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Counties in Need of Colorectal Cancer Screening Identified
Colorectal cancer death rates have decreased overall in the U.S., but disparities remain. Using county-level data on colorectal cancer deaths from 1970 to 2011, researchers identified three “hot spots” where death rates remain well above average. In the largest hot spot, which covered 94 counties in the Lower Mississippi Delta, death rates were 40 percent higher than in non-hot spot counties. The two other hot spots, west central Appalachia and eastern Virginia/North Carolina, had death rates 18 percent and 9 percent higher, respectively. Developing targeted screening programs for all three hot spots would be beneficial, the researchers conclude.

Learn more in the August 2015 Cancer Epidemiology, Biomarkers & Prevention.







E-Cigarette Vapor Damages Lung Cells
Little evidence exists about potential health dangers related to e-cigarettes. A new study found that both cigarette smoke and e-cigarette vapor that contained nicotine damaged human and mice lung endothelial cells (the cells that make up the lining of the lungs). The laboratory study found that nicotine-free e-cigarette vapor also contains acrolein, which can damage the molecules that hold the endothelial cells together. The researchers say this suggests e-cigarette vapor contains substances other than nicotine that can harm the lungs.
Learn more in the July 15, 2015, American Journal of Physiology–Lung Cellular and Molecular Physiology.







No Link Between Genetic Variants, Vitamin D Intake and Colorectal Cancer
Some epidemiology studies show an association between vitamin D intake and colorectal cancer risk and others do not. Researchers investigated whether variations in the vitamin D receptor (VDR) gene may help explain these mixed results. Their study did not find an association with either VDR variations or vitamin D dietary intake and colorectal cancer risk in 1,012 colorectal cancer patients and 1,080 healthy individuals. The investigators conclude that increasing vitamin D dietary intake may not decrease colorectal cancer risk.

Learn more in the online first July 29, 2015, Cancer Epidemiology, Biomarkers & Prevention.







Some Children with Wilms' Tumor Can Receive Less Chemotherapy
Children with stage II or III Wilms’ tumor—a rare kidney cancer—receive chemotherapy before and after surgery. Postoperative chemotherapy routinely includes Adriamycin (doxorubicin), which can cause heart damage. To see if children could be successfully treated without being put at risk for this side effect, researchers randomly assigned 583 children to receive treatment either with or without Adriamycin. The study found five-year overall survival was nearly the same in both groups, suggesting Adriamycin can be removed from the post-operative treatment regimen for children with intermediate risk stage II or III Wilms’ tumor.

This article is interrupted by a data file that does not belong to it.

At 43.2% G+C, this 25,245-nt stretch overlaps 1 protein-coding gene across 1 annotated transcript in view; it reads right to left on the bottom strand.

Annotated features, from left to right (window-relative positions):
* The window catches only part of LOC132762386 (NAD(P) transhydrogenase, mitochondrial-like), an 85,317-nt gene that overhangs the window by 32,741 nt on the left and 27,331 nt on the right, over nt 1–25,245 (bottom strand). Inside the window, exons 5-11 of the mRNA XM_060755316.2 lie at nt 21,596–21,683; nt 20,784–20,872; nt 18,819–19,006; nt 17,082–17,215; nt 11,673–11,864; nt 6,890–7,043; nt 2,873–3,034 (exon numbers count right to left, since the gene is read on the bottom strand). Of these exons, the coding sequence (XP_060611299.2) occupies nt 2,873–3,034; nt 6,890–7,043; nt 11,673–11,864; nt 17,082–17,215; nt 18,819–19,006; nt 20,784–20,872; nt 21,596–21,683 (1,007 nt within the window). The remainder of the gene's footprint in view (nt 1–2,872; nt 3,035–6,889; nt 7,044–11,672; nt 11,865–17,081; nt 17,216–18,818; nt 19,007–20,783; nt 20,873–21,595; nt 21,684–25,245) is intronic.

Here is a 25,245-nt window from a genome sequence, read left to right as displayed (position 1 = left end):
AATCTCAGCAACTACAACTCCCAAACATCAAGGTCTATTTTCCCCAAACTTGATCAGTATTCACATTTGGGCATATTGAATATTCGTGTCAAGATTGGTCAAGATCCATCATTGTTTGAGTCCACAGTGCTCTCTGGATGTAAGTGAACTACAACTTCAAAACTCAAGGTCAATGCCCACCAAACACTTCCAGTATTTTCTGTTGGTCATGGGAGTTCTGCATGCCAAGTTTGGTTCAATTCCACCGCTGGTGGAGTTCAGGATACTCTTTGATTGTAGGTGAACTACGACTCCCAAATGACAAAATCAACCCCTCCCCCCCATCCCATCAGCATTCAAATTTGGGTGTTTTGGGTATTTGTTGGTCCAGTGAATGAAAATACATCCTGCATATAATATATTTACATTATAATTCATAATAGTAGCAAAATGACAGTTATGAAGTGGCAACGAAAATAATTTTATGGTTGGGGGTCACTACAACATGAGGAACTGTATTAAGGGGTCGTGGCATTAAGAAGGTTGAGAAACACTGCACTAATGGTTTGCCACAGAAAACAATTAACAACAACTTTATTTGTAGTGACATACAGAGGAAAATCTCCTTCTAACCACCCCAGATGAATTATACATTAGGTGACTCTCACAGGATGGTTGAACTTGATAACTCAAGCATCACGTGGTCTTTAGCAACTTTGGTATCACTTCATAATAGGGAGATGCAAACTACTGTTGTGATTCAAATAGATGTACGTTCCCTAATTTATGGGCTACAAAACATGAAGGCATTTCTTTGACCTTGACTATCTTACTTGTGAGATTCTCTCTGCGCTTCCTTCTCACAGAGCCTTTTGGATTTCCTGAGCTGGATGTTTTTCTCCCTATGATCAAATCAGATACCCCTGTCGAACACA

Learn more in the online first July 8, 2015, Lancet.








HIV Status Can Affect Cancer Outcomes
A study that compared 24,768 HIV-positive members of the Kaiser Permanente health care system with 257,600 HIV-negative members found that among patients with prostate and lung cancer, five-year survival rates were lower in the HIV-positive group. In addition, HIV-positive members were more likely to be diagnosed at an earlier age for anal, colorectal and lung cancers and at a more advanced stage of Hodgkin lymphoma. The researchers conclude more attention should be focused on cancer prevention, detection and treatment in HIV-positive individuals.

Learn more in the August 2015 Cancer Epidemiology, Biomarkers & Prevention.







In Prostate Cancer Patients, Link Seen Between CD4 T Cells Expressing PD-1 and Response to Yervoy
The immunotherapy drug Yervoy (ipilimumab) is approved for treating metastatic melanoma. It is now being studied in a number of other cancers, including castration-resistant metastatic prostate cancer. Using blood samples, researchers investigated the relationship between T-cell levels and overall survival in 42 men with metastatic prostate cancer receiving Yervoy. The study found that men who had low pretreatment levels of CD4 T cells that express PD-1 lived longer than men who had high pretreatment levels. The researchers say this suggests it may be possible to use PD-1 as a biomarker to determine which prostate cancer patients are most likely to benefit from Yervoy.

Learn more in the September 2015 Cancer Immunology Research.



















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10/01/2015
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